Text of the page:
It appears all beta blockers can cause hyperkalemia (higher than normal potassium level). Hyperkalemia secondary to beta-adrenergic receptor blockade can occur in 1% to 5% of patients and is more likely to occur in non-cardio-selective beta-blockers versus cardio-selective beta-blockers. Underlying cause can be excessive potassium intake, disturbed cellular uptake of potassium, or impaired renal excretion of potassium.
My system is periodically tested to monitor renal excretion of potassium as well as liver functionality. An ACE inhibitor as well as a beta blocker can raise potassium to an abnormal level.
Hyperkalemia has been reported in 1.3% (serum potassium greater than 6.0 mEq/mL) to 10% (greater than 5.3 mEq/mL) of patients. This case report describes hyperkalemia in a 72-year-old female with diabetes and underlying chronic renal failure receiving metoprolol. Chronically, potassium balance is maintained by the kidney. In acute situations, such as a larger than normal potassium load, both the kidney and the body's cells react to maintain normal potassium levels.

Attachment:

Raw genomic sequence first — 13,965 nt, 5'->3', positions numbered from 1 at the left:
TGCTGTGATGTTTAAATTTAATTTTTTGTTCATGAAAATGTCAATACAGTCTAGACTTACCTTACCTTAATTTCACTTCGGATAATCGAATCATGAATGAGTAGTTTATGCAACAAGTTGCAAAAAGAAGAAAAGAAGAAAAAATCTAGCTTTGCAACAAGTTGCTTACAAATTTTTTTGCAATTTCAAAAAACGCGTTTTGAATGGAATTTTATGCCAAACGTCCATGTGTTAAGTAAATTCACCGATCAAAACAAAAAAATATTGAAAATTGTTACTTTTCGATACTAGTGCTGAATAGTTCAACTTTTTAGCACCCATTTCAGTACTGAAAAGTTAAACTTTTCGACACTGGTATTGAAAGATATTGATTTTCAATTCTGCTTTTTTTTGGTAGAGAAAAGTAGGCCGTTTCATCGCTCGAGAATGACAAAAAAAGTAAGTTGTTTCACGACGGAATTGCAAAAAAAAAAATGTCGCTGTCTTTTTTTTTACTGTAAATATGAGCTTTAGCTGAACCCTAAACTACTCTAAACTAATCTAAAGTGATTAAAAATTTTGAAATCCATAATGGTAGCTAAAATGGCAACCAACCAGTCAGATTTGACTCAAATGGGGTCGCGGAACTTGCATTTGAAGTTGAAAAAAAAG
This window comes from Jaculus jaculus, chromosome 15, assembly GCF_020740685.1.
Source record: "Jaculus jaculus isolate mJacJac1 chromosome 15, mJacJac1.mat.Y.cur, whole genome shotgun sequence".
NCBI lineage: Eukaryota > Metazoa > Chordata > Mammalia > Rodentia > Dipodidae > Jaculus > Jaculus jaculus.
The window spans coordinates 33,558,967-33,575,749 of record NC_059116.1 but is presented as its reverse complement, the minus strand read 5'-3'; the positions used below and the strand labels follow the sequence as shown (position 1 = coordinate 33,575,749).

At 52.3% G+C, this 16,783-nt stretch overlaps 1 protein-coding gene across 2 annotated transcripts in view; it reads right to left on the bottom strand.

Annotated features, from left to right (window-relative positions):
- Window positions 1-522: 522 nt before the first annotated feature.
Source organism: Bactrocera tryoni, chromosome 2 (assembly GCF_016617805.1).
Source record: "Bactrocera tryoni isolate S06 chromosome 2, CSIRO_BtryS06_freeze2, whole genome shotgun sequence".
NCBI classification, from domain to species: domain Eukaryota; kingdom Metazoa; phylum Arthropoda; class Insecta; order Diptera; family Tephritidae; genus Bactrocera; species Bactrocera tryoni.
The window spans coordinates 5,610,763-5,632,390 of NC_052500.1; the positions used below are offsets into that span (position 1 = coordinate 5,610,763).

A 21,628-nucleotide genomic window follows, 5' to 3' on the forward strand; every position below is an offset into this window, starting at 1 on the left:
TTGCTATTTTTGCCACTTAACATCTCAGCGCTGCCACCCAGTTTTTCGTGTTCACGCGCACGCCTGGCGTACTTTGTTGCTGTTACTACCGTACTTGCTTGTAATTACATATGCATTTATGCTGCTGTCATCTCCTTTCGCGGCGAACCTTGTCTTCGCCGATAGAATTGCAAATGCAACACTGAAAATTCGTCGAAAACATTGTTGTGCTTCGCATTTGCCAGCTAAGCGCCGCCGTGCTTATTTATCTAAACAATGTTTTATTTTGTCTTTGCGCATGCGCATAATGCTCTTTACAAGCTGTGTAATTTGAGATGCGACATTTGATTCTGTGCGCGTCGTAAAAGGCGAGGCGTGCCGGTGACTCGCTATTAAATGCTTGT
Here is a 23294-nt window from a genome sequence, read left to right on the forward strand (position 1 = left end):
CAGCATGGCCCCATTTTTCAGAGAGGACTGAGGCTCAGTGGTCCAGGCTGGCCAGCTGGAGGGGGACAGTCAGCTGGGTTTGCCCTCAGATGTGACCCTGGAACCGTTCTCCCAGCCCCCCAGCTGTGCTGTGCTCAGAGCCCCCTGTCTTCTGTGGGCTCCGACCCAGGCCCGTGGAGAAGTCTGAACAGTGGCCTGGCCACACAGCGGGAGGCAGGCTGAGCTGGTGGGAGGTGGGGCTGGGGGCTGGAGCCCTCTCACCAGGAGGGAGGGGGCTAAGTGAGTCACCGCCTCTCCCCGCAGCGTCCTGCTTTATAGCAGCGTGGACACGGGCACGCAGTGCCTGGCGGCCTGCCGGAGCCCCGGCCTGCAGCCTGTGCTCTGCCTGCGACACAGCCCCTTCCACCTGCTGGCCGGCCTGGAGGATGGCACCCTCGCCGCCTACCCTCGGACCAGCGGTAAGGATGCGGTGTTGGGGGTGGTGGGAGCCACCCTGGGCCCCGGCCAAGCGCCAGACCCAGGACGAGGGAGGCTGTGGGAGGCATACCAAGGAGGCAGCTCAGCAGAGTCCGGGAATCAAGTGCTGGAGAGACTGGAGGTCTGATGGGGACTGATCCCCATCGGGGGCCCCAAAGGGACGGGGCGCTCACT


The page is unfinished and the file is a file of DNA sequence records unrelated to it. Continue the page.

Copyright 1994-2017MedHelp International.All rights reserved. MedHelp is a division of Aptus Health.
The Content on this Site is presented in a summary fashion, and is intended to be used for educational and entertainment purposes only. It is not intended to be and should not be interpreted as medical advice or a diagnosis of any health or fitness problem, condition or disease; or a recommendation for a specific test, doctor, care provider, procedure, treatment plan, product, or course of action. Med Help International, Inc. is not a medical or healthcare provider and your use of this Site does not create a doctor / patient relationship. We disclaim all responsibility for the professional qualifications and licensing of, and services provided by, any physician or other health providers posting on or otherwise referred to on this Site and/or any Third Party Site. Never disregard the medical advice of your physician or health professional, or delay in seeking such advice, because of something you read on this Site. We offer this Site AS IS and without any warranties. By using this Site you agree to the following Terms and Conditions. If you think you may have a medical emergency, call your physician or 911 immediately.